10. If we want to log onto our Linux box via ssh, we also install the ssh server:
      1. sudo apt-get install openssh-server
    11. For java development we install the OpenJDK:
      1. sudo apt-get install openjdk-7-jdk
    12. We also install some helpful utilities and programs:
      1. sudo apt-get install wget curl git cvs kate
  2. Optional graphical packages to be installed through the Software Center
    1. System Load Indicator
    2. Emacs24
    3. Gimp
    4. Inkscape
    5. ImageMagick
    6. KDevelop4
    7. QtCreator & QtAssistant
    8. Blender
    9. VLC

As a short cut, here is all the above stuff in a single install command line:

sudo apt-get update && sudo apt-get install tcsh g++ gdb subversion openssh-server cmake cmake-curses-gui doxygen freeglut3-dev mesa-utils libjpeg-dev libpng-dev libtiff-dev libcurl4-openssl-dev libexpat1-dev libexiv2-dev libgdal-dev gdal-bin libqt4-dev xorg-dev libglib2.0-dev libpulse-dev openjdk-8-jdk wget curl git cvs kate indicator-multiload emacs24 gimp inkscape imagemagick kdevelop qtcreator qt4-dev-tools blender vlc virtualbox

If you are running OpenSuse 13+, the package names on the install line are a bit different:

sudo zypper install tcsh gcc-c++ subversion cmake cmake-gui doxygen graphviz freeglut-devel libjpeg-devel libpng-devel libtiff-devel libcurl-devel libexpat-devel libexiv2-devel libqt4-devel xorg-x11-devel wget curl git cvs kate emacs gimp inkscape imagemagick kdevelop4 qt-creator blender vlc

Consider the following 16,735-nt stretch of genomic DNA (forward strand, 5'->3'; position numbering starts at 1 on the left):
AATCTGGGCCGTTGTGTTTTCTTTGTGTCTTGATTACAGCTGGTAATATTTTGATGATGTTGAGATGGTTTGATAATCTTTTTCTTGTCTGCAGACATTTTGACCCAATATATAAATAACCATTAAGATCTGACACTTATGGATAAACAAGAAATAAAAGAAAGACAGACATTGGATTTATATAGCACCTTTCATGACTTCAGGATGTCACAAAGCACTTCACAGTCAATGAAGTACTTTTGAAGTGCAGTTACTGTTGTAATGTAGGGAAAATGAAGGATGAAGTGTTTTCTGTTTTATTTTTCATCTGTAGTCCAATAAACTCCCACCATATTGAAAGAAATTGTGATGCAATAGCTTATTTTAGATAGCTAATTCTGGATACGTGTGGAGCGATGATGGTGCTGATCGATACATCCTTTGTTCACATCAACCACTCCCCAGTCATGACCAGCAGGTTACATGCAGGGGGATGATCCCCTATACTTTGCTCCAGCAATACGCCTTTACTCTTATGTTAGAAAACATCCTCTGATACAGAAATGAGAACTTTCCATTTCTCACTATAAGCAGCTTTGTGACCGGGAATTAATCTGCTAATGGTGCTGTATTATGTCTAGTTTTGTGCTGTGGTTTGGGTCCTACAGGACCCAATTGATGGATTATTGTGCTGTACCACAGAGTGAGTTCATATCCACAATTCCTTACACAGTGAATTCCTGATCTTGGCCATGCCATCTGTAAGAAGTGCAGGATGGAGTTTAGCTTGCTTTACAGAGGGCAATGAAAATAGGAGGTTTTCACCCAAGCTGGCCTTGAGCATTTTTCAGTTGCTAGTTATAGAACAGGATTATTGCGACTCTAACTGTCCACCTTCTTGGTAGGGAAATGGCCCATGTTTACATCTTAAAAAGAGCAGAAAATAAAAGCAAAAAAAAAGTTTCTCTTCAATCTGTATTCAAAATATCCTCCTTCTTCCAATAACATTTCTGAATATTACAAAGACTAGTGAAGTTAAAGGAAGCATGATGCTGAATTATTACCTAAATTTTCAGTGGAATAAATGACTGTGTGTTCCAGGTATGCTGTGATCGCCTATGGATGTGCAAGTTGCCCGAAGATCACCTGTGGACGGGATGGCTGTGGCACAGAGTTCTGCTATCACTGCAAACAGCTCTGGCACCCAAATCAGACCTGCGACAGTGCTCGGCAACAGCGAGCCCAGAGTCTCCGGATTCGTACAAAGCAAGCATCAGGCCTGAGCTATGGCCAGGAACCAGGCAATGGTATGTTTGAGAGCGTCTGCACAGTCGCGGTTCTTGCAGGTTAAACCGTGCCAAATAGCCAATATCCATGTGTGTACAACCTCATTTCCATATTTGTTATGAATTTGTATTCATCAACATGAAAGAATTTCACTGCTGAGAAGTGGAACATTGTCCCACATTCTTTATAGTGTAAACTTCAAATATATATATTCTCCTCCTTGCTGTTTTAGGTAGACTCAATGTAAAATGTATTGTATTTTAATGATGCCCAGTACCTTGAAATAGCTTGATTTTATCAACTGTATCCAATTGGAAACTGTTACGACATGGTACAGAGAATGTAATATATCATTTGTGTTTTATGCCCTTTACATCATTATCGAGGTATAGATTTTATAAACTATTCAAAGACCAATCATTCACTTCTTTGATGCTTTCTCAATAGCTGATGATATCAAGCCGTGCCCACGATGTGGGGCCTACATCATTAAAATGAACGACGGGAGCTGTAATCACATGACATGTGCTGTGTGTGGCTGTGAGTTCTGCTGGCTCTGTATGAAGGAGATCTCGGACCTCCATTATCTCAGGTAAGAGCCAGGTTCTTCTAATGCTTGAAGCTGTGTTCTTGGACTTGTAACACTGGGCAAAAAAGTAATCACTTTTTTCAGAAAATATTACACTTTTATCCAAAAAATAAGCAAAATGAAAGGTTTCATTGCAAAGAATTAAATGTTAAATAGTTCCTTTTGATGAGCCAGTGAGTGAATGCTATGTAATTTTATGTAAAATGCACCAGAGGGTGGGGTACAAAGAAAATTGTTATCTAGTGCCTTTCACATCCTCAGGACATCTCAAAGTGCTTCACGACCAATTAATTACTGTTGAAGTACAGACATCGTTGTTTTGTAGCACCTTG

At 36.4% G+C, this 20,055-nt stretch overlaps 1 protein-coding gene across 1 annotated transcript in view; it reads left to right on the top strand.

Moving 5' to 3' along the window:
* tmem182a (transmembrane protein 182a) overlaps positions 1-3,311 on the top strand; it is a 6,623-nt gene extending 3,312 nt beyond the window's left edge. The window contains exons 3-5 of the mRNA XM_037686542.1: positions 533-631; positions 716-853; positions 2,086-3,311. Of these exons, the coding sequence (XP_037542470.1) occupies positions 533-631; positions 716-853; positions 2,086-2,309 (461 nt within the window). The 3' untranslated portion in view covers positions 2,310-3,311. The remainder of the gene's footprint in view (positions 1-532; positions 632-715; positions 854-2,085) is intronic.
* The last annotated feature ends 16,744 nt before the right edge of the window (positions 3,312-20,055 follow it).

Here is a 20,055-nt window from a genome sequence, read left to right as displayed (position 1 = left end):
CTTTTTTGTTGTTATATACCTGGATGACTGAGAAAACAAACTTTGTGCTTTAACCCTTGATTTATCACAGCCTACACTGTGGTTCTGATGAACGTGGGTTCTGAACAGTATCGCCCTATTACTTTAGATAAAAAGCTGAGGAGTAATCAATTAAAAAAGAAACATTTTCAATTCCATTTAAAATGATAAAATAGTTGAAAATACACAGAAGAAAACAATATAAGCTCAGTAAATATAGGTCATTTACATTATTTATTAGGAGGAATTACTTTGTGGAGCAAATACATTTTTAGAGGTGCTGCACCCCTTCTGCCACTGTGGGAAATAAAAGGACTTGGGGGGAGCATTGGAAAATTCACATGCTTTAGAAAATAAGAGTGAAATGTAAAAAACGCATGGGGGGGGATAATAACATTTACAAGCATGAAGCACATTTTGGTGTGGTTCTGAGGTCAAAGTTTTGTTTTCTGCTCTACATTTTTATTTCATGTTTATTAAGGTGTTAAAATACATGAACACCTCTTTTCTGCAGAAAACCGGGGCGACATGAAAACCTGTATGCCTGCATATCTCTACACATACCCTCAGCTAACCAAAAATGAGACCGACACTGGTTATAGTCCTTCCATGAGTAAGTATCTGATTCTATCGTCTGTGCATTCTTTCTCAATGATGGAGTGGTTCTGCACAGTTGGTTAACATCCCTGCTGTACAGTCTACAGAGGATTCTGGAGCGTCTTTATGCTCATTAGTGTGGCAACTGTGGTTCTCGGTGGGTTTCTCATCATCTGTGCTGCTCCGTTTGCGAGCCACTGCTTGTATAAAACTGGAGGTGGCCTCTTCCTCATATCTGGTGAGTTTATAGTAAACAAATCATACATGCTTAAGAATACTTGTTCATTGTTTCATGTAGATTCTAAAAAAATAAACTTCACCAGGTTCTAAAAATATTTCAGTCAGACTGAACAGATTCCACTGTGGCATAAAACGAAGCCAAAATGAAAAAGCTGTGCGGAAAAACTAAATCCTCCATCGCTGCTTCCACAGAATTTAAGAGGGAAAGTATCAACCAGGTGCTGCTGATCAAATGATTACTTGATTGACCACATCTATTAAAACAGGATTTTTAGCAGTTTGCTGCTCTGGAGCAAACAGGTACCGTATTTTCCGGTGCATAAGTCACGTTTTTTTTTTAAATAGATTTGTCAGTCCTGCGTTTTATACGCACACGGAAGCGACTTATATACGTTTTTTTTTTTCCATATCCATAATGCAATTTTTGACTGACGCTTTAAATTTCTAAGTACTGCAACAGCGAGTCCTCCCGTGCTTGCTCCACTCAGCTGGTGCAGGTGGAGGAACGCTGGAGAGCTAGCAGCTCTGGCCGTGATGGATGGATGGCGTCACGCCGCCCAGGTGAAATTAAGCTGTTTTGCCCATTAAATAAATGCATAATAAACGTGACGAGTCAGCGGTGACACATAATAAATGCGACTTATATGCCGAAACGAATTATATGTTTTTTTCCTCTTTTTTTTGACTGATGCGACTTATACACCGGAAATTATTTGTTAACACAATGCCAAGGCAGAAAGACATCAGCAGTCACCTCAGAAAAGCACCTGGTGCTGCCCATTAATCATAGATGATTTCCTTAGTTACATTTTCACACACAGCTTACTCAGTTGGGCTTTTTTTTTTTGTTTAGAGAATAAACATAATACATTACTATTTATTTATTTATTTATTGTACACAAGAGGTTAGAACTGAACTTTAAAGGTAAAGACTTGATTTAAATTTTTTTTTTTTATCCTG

Optionally: When OpenSSL is required for development purposes, we need to take into account that Ubuntu 14.04 contains OpenSSL 1.0.0f, which is affected by the Heart-Bleed bug. At the time of this writing (28.6.2014), libssl-dev should not be installed for obvious security reasons. To add development files for OpenSSL we need to download version 1.0.1g and compile it from source:

curl -O http://www.openssl.org/source/openssl-1.0.1h.tar.gz
tar zxf openssl-1.0.1h.tar.gz
cd openssl-1.0.1h
./config --prefix=/usr/local --openssldir=/usr/local/openssl
sudo make install

Optionally: In case we need Qt5 instead of Qt4 for development, we install the Qt5 development packages from source (prebuilt packages are not recommended):

Optionally: Some development packages like GDAL require libiconv. In such a case we install libiconv from source:

wget http://ftp.gnu.org/pub/gnu/libiconv/libiconv-1.11.tar.gz
tar zxf libiconv-1.11.tar.gz